It is therefore very important that science outreach teams and undergraduate experiments feature failure in their activities. However, the failures shouldn’t be highlighted as something bad, but rather as a way of getting students to problem solve. That way, if they decide to take the red pill and enter the lab as a research scientist they’ll be ready for some of the harsh realities of scientific research and beat all those over stinky poo face scientists.


Apr 042016

These worksheets are designed for undergraduate students who want practice questions that are much more interesting than the ones in the text book.


1.  Write the equilibrium expression (keq) for the following reaction:

2SHITe + CoCK → (SHITe)2CoCK

2. Consider the following endothermic reaction


Predict the effect on the equilibrium position of

(a) increasing the amont of [FUCK]s you give

(b) increasing [FUCKYOU]

(c) Turning up the heat on your insults

(d) increasing the size of the flask that you keep your fucks in

3. During an acid trip, Ben asks you if life is in equilibrium with the world. Using examples from chemical equilibrium, provide an answer to blow his mind. Also, what is the best way to freak him out?

4. The Haber process is used to produce ammonia which is used to create fertilizer. This keeps food plentiful and allows people to literally eat themselves to death. Is it an endo- or exothermic process? If a person was to eat loads of KFC and fart in the reaction vessel what would happen to the equilibrium position? What is appropriate PPE for a fart based experiment?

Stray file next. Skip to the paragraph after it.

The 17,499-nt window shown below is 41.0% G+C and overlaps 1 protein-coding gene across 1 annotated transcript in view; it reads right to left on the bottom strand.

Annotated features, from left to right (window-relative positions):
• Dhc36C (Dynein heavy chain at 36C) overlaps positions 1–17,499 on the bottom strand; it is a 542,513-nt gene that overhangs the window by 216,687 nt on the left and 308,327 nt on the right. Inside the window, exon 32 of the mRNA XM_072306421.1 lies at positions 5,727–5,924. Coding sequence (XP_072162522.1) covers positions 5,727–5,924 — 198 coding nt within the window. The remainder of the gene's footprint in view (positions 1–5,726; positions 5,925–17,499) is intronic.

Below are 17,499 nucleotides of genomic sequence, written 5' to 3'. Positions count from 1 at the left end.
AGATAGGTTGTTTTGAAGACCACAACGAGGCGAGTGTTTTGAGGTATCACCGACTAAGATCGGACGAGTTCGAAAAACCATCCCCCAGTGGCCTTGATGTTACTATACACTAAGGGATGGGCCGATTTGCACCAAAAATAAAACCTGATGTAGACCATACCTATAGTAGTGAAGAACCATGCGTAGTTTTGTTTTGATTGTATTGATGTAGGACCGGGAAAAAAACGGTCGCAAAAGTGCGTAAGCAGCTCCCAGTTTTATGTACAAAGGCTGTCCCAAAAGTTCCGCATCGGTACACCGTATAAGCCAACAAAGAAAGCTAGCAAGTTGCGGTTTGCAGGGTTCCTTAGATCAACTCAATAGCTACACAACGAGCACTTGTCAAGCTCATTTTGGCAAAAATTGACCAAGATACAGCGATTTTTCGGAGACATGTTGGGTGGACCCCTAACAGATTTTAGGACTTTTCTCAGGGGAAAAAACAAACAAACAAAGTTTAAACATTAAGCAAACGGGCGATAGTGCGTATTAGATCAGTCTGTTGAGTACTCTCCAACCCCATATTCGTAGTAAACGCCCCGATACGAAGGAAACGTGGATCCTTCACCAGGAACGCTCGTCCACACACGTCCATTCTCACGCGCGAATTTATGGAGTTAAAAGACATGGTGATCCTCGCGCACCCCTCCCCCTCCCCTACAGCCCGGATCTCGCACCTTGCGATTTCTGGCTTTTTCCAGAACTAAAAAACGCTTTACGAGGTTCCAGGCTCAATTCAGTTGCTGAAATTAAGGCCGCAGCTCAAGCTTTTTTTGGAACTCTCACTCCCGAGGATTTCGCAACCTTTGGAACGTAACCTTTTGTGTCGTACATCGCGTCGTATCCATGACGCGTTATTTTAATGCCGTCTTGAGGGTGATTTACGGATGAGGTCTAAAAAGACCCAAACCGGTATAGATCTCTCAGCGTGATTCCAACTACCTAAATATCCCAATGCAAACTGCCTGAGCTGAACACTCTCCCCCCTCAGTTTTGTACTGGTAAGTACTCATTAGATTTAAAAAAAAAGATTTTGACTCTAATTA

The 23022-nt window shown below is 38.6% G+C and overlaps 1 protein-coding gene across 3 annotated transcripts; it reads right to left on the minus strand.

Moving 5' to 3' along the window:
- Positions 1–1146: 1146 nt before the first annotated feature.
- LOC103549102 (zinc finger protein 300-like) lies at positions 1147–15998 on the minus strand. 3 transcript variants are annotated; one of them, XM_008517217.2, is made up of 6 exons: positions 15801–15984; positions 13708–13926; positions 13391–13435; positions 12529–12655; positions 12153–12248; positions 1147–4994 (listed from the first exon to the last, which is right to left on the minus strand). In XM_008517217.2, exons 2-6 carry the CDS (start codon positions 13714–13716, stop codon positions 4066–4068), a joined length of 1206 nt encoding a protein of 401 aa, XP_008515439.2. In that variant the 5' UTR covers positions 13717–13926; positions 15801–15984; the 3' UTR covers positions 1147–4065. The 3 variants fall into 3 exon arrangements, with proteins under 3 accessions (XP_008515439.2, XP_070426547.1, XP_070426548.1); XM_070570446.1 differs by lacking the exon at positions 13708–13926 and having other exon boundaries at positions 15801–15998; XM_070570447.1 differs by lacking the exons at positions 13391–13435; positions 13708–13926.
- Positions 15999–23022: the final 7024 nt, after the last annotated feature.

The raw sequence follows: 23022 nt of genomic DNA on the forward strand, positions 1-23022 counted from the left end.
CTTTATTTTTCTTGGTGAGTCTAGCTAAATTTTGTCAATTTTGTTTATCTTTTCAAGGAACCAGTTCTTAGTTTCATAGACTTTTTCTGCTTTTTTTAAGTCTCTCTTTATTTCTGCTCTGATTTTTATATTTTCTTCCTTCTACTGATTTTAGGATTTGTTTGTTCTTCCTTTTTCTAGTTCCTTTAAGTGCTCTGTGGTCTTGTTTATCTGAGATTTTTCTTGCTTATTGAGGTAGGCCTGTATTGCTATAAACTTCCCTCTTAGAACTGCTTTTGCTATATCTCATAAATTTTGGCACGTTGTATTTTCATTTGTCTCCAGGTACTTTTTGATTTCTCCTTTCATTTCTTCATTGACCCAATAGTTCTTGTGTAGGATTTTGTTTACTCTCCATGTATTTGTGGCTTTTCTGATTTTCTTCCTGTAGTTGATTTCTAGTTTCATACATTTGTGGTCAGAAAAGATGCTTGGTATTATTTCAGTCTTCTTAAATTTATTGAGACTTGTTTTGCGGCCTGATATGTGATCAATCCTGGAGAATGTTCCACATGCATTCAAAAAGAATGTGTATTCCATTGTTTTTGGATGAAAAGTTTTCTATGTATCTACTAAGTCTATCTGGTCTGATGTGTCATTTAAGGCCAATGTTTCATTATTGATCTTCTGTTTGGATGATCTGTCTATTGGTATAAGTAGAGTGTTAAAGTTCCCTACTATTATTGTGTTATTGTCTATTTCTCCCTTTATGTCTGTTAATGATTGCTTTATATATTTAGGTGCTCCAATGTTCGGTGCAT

N2 + 3 H2 → 2 NH3   (ΔH = −92.4 kJ·mol−1)

5. An alcoholic lecturer asks you: “an equilibrium constant with a value K > 1 means what?” How do you respond? and what do you buy  to bribe him to pass you in his subject even though you have no idea what he has said all semester?

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Mar 292016

These worksheets are designed for undergraduate students who want practice questions that are much more interesting than the ones in the text book.


1. After years of practice, Fred’s anal cavity holds 5 L of liquid at body temperature (37°C). If Fred wanted to get off by exerting 3 atmospheres of pressure in his ass, how many moles of N2 should he use? It it something he should do regularly?

2. Susan has just bought an asphyxiation mask for a little breath play with her new partner. Once sealed around her neck it expands elastically with the amount of air that you fill it up with. If it is filled with 0.2 moles of air what is the volume of the mask? Should the warranty cover over inflation?

3. Arnold’s mum has a collection of 18 dildos that she keeps in a 10 L sealed bag. After a visit to her common interest group, she accidentally leaves the bag outside and 0.02 moles of moisture on the dildos evaporates. If the bag is 80ºC what is the pressure in the bag in kPa? How does it smell?

4. Beth has just bought a budget inflatable boyfriend. It takes 5 L and 0.02 moles of air to fill him up. When she is laid on top of “him”, the pressure goes up to 1.1 atm which, in combination with the vigorous movement, causes the temperature to rise. what is the temperature of the “man”. Should she buy the deluxe version?

5. Jeremy has always been interested in Brazilian fart porn. He decides to buy a balloon full of fart from his favorite actress. The balloon holds 0.01 moles of gas at room temperature. What is the volume of the balloon? Will it fit through the letterbox?

Click for answers: